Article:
CIC   05421
CENTRO DE INVESTIGACIONES CARDIOVASCULARES "DR. HORACIO EUGENIO CINGOLANI"
Unidad Ejecutora - UE
congresos y reuniones científicas
Título:
The signaling pathways of CaMKII-dependent induced apoptosis in the ischemic/reperfused hearts involves the Na+/Ca2+ exchanger, the sarcoplasmic reticulum and the mitochondria.
Autor/es:
SALAS MA; VALVERDE CA; SAID M; PORTIANSKY EL; MATTIAZZI A
Lugar:
Orlando, USA
Reunión:
Congreso; Scientific Sessions 2007, American Heart Association; 2007
Institución organizadora:
American Heart Association
Resumen:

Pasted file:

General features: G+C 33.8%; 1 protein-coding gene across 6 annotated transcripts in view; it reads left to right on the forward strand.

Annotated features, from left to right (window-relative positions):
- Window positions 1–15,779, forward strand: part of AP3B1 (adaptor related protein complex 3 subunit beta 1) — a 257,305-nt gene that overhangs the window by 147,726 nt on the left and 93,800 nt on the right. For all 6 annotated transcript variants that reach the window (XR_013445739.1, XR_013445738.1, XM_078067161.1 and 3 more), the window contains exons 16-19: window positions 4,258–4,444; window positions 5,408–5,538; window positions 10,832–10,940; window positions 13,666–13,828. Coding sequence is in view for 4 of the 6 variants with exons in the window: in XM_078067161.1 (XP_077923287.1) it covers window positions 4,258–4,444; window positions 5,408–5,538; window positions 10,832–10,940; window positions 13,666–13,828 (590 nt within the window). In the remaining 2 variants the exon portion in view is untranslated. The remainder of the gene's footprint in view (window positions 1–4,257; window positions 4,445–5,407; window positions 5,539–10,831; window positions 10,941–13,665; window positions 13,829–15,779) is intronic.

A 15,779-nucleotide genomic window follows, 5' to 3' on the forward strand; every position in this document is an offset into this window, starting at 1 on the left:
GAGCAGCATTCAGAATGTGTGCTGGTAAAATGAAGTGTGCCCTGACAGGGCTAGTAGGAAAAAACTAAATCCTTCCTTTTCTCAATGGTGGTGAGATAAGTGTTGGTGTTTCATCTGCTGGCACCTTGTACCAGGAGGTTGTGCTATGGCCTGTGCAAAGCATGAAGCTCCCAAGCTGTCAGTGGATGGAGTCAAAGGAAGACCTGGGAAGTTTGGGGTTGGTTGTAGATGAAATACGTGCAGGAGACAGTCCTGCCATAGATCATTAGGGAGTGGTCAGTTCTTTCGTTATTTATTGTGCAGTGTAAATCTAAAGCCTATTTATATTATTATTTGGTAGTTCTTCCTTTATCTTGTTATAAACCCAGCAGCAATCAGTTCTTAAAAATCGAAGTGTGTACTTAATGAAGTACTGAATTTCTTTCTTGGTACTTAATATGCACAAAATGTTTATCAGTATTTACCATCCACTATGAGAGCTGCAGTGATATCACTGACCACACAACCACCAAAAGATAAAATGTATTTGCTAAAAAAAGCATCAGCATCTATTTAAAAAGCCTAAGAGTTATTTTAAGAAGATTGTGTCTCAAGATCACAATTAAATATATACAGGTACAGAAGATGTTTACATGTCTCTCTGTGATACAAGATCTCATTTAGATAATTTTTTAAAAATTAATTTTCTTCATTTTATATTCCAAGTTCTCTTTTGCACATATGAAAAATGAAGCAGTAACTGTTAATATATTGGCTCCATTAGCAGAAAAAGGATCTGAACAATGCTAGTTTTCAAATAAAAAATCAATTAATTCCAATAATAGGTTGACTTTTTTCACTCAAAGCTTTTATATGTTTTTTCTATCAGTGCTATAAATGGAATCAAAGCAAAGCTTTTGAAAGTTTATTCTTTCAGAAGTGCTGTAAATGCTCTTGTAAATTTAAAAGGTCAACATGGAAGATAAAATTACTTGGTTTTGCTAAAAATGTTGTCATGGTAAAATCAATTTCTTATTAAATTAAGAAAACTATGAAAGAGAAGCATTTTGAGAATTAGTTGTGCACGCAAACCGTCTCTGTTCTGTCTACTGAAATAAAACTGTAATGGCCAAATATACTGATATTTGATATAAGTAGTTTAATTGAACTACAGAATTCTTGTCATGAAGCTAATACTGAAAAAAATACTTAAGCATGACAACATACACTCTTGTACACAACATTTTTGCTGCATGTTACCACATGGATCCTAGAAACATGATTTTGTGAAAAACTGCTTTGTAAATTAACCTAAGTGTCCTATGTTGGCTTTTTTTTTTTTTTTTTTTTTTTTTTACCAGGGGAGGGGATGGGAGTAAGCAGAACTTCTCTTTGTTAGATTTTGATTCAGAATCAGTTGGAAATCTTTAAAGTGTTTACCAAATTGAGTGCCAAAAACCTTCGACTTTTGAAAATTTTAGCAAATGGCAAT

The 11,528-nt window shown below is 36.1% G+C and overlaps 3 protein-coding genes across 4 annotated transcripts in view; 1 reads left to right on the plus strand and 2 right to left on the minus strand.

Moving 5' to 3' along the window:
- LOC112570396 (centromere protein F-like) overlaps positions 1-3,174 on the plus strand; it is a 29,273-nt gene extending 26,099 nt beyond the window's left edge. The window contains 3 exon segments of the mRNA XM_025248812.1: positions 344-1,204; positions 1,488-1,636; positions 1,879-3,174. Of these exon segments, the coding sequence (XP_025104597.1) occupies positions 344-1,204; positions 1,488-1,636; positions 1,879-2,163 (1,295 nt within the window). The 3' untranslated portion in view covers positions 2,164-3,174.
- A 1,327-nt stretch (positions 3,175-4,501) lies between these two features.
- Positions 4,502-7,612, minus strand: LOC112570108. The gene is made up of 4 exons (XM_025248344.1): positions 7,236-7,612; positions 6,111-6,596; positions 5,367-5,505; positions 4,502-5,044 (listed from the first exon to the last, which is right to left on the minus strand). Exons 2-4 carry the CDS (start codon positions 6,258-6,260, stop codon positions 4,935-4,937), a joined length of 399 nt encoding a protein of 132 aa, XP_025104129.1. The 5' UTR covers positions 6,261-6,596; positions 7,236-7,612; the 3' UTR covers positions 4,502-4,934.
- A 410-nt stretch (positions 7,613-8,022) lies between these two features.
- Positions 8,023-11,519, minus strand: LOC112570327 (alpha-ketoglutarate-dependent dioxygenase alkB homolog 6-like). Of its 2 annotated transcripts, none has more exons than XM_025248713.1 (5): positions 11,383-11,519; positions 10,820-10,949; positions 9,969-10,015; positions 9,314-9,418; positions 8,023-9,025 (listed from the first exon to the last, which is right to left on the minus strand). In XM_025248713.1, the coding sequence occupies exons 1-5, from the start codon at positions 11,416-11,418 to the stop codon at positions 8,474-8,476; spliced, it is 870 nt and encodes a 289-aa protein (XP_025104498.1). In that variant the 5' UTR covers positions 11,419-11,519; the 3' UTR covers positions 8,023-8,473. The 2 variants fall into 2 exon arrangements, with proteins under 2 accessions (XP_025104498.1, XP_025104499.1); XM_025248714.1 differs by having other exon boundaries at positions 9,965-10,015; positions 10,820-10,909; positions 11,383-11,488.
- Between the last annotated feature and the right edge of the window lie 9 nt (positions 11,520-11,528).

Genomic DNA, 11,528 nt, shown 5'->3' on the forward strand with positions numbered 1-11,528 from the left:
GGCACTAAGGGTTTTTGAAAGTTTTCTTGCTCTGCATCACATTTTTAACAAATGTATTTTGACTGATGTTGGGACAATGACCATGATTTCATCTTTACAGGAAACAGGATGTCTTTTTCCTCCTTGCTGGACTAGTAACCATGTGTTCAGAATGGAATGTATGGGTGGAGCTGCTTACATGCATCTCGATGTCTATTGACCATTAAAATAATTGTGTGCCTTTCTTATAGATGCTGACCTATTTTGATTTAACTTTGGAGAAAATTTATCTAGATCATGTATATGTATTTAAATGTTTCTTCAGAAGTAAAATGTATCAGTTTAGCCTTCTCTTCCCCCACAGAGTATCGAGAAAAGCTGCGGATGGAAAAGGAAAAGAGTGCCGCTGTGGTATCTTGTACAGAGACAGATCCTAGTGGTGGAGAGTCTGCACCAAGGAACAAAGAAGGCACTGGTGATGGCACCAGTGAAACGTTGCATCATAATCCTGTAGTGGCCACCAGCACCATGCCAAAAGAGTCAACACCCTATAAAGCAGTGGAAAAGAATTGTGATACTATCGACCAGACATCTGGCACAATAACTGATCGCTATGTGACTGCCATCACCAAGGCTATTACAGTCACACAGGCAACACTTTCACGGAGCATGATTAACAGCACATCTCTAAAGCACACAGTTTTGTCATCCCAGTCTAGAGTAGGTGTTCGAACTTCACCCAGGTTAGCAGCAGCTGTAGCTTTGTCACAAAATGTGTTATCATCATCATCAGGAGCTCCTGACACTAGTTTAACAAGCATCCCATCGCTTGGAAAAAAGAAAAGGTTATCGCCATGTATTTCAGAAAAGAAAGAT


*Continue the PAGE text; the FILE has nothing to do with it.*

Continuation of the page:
Previous results from our laboratory described a signaling pathway triggered by reperfusion that involves activation of Ca2+-calmodulin-dependent protein kinase (CaMKII) and phosphorylation of Thr17 of phospholamban (PLN). This cascade was beneficial for the mechanical and Ca2+i recovery in the reversible ischemia/reperfusion (I/R) injury (stunning) (Valverde et al., 2005). We then described that CaMKII was deleterious in the irreversible I/R injury (Vila-Petroff et al., 2007). To further explore the mechanisms of this effect, Langendorff perfused rat hearts were subjected to global no-flow I/R (45/120 min). Inhibition of CaMKII by 2.5 µM KN-93 (KN), produced a decrease in the infarct size (29.5 ± 6.2 %), in the degree of apoptosis (Fig. 1) and in caspase-3 activity (27.2 ± 6.0 %) with respect to control I/R hearts. Hearts were then submitted to the same I/R protocol in the absence and presence of 5 µM of the following inhibitors: KB-R7943 (KBR), to avoid Ca2+ influx through the Na+/Ca2+ exchanger (NCX), dantrolene (D), to inhibit SR Ca2+ release through the ryanodine receptors and ruthenium red (RR), to inhibit Ca2+ influx to the mitochondria through the Ca2+ uniporter. All these manoeuvres significantly decreased the infarct size and the TUNEL positive cells (apoptosis) with respect to I/R control hearts (Fig. 2). The results indicated a detrimental CaMKII-dependent pathway that leads to apoptosis during the irreversible I/R injury, which may be triggered by Ca2+ influx through the NCX, and involves SR Ca2+ release and mitochondrial Ca2+ uptake. Together with our previous findings, our results reveal a dual effect of CaMKII in the reversible and irreversible I/R injury.
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